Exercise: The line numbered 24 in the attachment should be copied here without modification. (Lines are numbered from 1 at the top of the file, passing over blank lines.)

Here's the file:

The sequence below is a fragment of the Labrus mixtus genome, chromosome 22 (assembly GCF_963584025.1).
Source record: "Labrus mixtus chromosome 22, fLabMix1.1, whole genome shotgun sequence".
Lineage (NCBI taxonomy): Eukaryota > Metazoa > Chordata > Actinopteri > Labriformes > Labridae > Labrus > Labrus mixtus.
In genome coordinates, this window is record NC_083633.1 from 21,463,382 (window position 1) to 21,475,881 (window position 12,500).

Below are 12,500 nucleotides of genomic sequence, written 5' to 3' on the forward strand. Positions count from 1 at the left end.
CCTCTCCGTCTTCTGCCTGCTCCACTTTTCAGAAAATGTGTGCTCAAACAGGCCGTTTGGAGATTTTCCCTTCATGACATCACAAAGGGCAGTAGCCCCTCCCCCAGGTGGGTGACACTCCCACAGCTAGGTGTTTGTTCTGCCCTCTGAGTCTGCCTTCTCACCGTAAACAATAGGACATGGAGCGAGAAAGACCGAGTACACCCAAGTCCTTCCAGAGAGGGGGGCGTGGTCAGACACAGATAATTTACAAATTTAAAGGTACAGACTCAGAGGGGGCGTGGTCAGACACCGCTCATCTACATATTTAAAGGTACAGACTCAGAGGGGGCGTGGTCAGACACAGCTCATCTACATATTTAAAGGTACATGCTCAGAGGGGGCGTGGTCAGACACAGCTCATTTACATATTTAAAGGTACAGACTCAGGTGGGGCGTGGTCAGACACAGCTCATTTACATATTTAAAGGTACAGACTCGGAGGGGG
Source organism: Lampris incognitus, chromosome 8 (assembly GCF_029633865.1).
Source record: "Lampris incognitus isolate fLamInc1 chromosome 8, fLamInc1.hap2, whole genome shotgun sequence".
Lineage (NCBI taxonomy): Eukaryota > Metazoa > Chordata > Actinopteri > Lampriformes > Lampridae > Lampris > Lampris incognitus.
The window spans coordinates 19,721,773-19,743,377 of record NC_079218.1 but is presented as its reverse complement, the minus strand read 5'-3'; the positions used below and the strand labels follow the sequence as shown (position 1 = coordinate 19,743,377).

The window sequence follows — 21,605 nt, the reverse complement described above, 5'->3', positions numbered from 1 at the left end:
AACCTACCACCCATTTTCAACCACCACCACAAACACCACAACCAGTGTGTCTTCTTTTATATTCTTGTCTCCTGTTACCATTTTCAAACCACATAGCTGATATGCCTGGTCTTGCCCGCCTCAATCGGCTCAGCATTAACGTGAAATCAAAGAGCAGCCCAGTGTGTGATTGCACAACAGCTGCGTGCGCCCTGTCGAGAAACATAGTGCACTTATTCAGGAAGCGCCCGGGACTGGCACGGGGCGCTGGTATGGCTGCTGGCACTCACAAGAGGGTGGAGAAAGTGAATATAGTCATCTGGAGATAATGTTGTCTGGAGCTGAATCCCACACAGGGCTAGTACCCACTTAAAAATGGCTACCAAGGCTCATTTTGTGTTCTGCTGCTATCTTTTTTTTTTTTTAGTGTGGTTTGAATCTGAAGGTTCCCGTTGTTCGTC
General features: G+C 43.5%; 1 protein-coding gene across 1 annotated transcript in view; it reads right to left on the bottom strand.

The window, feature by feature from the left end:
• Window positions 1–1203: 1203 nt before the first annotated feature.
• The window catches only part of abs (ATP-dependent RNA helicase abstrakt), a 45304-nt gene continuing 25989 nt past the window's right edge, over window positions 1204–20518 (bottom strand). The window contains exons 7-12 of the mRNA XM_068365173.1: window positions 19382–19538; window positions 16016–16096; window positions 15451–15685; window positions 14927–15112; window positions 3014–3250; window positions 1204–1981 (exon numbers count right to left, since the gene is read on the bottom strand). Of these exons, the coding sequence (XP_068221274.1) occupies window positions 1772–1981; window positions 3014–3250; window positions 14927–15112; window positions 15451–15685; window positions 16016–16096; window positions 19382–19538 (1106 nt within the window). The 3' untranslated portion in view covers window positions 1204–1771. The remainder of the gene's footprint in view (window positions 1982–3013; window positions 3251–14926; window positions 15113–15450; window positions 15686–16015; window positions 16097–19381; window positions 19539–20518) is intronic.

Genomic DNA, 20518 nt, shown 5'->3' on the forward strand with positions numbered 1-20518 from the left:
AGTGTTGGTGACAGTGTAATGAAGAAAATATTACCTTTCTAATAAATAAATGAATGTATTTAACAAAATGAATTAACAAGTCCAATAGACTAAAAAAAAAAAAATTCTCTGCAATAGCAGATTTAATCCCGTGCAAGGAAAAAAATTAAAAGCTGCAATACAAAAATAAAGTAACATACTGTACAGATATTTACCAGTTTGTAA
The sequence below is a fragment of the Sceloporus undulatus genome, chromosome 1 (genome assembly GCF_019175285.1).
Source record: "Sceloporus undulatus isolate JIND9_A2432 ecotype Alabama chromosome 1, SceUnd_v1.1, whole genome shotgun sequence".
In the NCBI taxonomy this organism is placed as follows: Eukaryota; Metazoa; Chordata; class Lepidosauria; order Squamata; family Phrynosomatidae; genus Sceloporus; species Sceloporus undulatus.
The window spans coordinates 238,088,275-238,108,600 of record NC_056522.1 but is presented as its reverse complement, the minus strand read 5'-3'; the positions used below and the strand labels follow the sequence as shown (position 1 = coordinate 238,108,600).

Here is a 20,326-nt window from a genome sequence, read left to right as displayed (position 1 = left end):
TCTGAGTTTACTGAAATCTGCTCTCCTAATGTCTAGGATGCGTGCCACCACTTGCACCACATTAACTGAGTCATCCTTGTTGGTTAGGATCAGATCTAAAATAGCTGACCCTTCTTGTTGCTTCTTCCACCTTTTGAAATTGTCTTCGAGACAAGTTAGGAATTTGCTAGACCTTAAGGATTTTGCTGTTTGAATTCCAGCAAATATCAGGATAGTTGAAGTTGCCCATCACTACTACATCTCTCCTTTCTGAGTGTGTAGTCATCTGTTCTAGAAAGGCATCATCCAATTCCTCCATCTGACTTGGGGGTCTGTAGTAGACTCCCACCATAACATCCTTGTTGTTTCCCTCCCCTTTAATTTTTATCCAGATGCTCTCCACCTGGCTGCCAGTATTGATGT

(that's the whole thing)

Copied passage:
TCTGAGTTTACTGAAATCTGCTCTCCTAATGTCTAGGATGCGTGCCACCACTTGCACCACATTAACTGAGTCATCCTTGTTGGTTAGGATCAGATCTAAAATAGCTGACCCTTCTTGTTGCTTCTTCCACCTTTTGAAATTGTCTTCGAGACAAGTTAGGAATTTGCTAGACCTTAAGGATTTTGCTGTTTGAATTCCAGCAAATATCAGGATAGTTGAAGTTGCCCATCACTACTACATCTCTCCTTTCTGAGTGTGTAGTCATCTGTTCTAGAAAGGCATCATCCAATTCCTCCATCTGACTTGGGGGTCTGTAGTAGACTCCCACCATAACATCCTTGTTGTTTCCCTCCCCTTTAATTTTTATCCAGATGCTCTCCACCTGGCTGCCAGTATTGATGT